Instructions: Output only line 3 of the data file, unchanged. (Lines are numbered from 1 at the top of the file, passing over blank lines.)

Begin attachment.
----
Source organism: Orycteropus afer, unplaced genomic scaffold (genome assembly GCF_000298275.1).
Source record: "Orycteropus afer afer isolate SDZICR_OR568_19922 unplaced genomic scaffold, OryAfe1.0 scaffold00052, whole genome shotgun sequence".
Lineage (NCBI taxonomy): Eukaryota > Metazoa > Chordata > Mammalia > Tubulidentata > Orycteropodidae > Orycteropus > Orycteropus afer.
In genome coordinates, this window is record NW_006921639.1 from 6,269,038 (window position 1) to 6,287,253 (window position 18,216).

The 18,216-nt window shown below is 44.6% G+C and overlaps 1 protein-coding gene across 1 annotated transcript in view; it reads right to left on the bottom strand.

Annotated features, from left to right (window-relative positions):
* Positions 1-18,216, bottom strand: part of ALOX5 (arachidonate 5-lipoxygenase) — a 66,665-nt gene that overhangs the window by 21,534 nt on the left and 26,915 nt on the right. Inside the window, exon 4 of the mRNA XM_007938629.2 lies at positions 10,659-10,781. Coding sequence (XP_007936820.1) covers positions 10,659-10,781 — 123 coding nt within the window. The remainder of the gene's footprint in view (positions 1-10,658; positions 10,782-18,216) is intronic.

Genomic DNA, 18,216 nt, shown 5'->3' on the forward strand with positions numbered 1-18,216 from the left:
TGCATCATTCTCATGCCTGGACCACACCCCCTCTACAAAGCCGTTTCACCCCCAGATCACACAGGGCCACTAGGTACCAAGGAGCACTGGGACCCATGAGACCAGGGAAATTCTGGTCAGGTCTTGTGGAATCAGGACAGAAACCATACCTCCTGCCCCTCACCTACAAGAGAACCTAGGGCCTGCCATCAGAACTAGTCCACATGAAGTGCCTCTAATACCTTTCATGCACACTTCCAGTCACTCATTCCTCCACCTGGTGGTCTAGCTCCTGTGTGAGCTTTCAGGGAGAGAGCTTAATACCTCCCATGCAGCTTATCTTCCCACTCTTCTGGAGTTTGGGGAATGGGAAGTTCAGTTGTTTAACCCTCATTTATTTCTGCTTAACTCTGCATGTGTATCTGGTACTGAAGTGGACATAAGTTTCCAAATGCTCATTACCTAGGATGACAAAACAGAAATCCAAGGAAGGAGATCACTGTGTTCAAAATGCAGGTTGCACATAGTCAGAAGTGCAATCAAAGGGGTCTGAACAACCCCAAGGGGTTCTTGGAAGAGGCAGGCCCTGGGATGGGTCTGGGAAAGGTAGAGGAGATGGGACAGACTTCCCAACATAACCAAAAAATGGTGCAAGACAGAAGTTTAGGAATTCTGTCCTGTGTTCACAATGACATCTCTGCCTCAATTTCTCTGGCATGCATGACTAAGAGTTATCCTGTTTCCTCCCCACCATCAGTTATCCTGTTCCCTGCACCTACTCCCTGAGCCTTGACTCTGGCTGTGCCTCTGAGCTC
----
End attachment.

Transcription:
Lineage (NCBI taxonomy): Eukaryota > Metazoa > Chordata > Mammalia > Tubulidentata > Orycteropodidae > Orycteropus > Orycteropus afer.